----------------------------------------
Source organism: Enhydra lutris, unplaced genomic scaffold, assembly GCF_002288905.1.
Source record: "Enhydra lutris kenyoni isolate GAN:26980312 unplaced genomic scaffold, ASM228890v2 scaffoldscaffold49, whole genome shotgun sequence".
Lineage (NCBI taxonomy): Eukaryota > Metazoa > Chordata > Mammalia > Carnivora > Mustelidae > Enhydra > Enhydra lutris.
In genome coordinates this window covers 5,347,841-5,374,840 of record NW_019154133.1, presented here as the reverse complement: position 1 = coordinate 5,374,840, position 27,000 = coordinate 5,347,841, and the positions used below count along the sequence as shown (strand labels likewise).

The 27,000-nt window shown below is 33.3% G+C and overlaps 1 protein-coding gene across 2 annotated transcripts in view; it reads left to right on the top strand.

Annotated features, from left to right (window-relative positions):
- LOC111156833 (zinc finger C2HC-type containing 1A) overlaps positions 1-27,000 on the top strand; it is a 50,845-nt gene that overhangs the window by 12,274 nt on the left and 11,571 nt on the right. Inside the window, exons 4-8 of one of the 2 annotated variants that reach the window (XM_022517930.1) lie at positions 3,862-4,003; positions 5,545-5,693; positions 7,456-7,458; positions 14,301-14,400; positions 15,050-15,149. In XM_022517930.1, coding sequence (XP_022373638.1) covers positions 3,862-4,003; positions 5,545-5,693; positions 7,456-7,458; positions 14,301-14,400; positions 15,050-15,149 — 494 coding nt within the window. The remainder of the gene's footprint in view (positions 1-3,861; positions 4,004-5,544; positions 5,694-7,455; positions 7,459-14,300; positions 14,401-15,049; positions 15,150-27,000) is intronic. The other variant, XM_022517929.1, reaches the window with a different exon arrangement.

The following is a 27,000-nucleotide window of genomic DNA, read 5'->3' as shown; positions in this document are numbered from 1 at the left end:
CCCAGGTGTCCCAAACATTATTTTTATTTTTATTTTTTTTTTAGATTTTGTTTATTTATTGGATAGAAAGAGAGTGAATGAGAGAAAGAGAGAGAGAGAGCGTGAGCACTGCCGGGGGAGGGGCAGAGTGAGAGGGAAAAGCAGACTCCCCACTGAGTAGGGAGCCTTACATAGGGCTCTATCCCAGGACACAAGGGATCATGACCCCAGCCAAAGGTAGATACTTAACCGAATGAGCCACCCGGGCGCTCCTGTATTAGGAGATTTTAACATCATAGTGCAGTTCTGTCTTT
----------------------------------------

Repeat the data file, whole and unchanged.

Source organism: Enhydra lutris, unplaced genomic scaffold, assembly GCF_002288905.1.
Source record: "Enhydra lutris kenyoni isolate GAN:26980312 unplaced genomic scaffold, ASM228890v2 scaffoldscaffold49, whole genome shotgun sequence".
Lineage (NCBI taxonomy): Eukaryota > Metazoa > Chordata > Mammalia > Carnivora > Mustelidae > Enhydra > Enhydra lutris.
In genome coordinates this window covers 5,347,841-5,374,840 of record NW_019154133.1, presented here as the reverse complement: position 1 = coordinate 5,374,840, position 27,000 = coordinate 5,347,841, and the positions used below count along the sequence as shown (strand labels likewise).

The 27,000-nt window shown below is 33.3% G+C and overlaps 1 protein-coding gene across 2 annotated transcripts in view; it reads left to right on the top strand.

Annotated features, from left to right (window-relative positions):
- LOC111156833 (zinc finger C2HC-type containing 1A) overlaps positions 1-27,000 on the top strand; it is a 50,845-nt gene that overhangs the window by 12,274 nt on the left and 11,571 nt on the right. Inside the window, exons 4-8 of one of the 2 annotated variants that reach the window (XM_022517930.1) lie at positions 3,862-4,003; positions 5,545-5,693; positions 7,456-7,458; positions 14,301-14,400; positions 15,050-15,149. In XM_022517930.1, coding sequence (XP_022373638.1) covers positions 3,862-4,003; positions 5,545-5,693; positions 7,456-7,458; positions 14,301-14,400; positions 15,050-15,149 — 494 coding nt within the window. The remainder of the gene's footprint in view (positions 1-3,861; positions 4,004-5,544; positions 5,694-7,455; positions 7,459-14,300; positions 14,401-15,049; positions 15,150-27,000) is intronic. The other variant, XM_022517929.1, reaches the window with a different exon arrangement.

The following is a 27,000-nucleotide window of genomic DNA, read 5'->3' as shown; positions in this document are numbered from 1 at the left end:
CCCAGGTGTCCCAAACATTATTTTTATTTTTATTTTTTTTTTAGATTTTGTTTATTTATTGGATAGAAAGAGAGTGAATGAGAGAAAGAGAGAGAGAGAGCGTGAGCACTGCCGGGGGAGGGGCAGAGTGAGAGGGAAAAGCAGACTCCCCACTGAGTAGGGAGCCTTACATAGGGCTCTATCCCAGGACACAAGGGATCATGACCCCAGCCAAAGGTAGATACTTAACCGAATGAGCCACCCGGGCGCTCCTGTATTAGGAGATTTTAACATCATAGTGCAGTTCTGTCTTT